Where these protections can be put in place, we support the creation of new socioeconomically integrated charter schools, just as we support integrated magnet schools that marginally increase poverty concentrations in traditional public schools, for two reasons.
To begin with, we believe there are strong benefits to creating a net plus in the number of socioeconomically integrated options available to students. We do not believe it is justified, educationally or morally, to hold low-income students hostage in an 80% low-income district, preventing them from attending an economically integrated school just because others will go from 80% to 81% or 82% low-income.
Furthermore, there is reason to believe that the creation of a subset of strong, economically integrated charter or magnet schools can have the effect, over time, of creating additional middle-class interest in the public schools in higher-poverty districts. The demographic make-up of the public school population in a district is not fixed. If successful integrated schools are created in mixed-income areas, it is possible that the success of these schools will change the calculations of some middle-class parents, making them more willing to use the public schools than to exit to the private school system or move to more affluent areas. In the DSST lottery for 2006, for example, only 36% of student applications came from district schools in Denver, while 40% came from private or out-of-district public schools.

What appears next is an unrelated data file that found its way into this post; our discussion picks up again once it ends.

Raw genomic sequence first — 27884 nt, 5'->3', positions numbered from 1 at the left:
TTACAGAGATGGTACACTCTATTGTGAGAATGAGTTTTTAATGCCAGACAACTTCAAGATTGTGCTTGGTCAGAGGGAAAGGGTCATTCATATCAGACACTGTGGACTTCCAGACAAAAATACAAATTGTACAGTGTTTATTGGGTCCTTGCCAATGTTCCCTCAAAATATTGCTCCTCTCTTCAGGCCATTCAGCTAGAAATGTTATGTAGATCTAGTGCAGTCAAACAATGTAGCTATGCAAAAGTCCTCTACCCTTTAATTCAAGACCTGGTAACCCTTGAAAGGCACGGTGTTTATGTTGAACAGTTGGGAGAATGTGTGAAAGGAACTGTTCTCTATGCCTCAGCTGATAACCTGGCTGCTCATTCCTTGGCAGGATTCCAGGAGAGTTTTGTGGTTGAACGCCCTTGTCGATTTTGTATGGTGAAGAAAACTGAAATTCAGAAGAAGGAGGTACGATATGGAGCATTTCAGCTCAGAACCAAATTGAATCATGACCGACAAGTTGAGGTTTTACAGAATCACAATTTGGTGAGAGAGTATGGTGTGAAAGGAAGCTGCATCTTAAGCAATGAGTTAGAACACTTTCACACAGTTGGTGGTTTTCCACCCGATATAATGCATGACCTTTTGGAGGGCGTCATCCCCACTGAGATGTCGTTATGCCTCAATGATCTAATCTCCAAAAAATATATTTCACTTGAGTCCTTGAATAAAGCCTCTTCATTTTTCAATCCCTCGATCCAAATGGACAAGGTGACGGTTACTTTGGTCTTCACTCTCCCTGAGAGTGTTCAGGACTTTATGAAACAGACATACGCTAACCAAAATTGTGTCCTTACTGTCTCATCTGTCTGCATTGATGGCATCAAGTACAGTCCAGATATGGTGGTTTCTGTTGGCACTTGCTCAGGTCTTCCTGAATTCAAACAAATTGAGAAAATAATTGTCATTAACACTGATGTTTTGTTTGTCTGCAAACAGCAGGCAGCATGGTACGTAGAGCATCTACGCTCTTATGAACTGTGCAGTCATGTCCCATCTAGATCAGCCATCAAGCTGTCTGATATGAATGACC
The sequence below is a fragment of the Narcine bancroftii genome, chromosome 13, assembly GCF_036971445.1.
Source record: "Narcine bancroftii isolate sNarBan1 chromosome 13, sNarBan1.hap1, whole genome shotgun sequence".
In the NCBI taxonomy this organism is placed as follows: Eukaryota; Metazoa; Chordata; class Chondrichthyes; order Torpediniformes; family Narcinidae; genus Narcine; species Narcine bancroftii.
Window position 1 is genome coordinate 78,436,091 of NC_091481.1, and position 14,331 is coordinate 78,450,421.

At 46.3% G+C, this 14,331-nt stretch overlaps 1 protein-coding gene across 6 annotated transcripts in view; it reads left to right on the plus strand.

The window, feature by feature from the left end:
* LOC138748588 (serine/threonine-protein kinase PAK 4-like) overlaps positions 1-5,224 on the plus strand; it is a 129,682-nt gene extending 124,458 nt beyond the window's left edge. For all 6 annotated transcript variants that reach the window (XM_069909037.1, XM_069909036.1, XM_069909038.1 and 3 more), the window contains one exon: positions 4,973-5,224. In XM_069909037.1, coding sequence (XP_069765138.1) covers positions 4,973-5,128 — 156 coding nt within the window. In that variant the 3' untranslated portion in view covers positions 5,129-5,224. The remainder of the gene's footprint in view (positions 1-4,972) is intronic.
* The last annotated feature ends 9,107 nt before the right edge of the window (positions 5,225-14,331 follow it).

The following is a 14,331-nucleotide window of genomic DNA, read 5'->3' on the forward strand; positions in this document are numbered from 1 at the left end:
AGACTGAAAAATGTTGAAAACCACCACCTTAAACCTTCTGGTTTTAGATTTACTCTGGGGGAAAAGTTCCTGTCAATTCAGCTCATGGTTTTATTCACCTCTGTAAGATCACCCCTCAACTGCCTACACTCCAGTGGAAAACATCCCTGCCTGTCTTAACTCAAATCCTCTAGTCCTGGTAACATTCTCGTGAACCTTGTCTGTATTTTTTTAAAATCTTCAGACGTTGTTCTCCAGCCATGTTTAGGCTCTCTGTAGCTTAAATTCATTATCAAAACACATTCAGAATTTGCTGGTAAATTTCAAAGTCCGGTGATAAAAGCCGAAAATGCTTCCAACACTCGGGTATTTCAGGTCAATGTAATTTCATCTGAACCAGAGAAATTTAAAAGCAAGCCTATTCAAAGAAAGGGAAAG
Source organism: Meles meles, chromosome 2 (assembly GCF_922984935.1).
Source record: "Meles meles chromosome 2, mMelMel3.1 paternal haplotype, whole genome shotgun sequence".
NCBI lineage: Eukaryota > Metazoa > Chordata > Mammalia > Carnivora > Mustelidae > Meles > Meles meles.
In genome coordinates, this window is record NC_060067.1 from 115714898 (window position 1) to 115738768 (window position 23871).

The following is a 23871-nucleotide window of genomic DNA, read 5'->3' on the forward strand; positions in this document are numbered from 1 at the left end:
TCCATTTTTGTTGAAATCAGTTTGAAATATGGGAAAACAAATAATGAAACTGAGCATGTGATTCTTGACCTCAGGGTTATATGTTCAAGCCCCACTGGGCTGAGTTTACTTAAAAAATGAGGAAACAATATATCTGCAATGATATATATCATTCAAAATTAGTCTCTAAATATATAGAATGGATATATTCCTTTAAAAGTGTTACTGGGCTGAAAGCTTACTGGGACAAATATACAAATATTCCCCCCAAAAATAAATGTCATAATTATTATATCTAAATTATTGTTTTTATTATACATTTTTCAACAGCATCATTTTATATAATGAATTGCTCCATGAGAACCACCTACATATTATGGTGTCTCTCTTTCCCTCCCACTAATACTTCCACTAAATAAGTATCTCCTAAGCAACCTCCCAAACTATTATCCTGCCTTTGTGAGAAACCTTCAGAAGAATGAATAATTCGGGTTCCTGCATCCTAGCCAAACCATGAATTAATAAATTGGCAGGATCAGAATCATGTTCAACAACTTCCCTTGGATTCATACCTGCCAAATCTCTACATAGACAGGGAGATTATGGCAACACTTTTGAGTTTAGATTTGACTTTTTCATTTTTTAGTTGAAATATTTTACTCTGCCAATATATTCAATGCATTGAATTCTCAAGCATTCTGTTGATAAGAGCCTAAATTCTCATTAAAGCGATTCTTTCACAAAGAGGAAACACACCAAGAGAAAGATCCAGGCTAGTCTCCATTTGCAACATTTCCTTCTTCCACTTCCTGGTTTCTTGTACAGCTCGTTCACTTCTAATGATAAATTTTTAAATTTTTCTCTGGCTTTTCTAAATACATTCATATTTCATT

Richard D. Kahlenberg is a Senior Fellow at The Century Foundation and author of Tough Liberal: Albert Shanker and the Battle Over Schools, Unions, Race, and Democracy (Columbia Univ. Press, 2007) firstname.lastname@example.org
Halley Potter is a Fellow at The Century Foundation and former charter school teacher.
Portions of this article were drawn from A Smarter Charter: Finding What Works for Charter Schools and Public Education, by Richard D. Kahlenberg & Halley Potter (Teachers College Press, 2014). email@example.com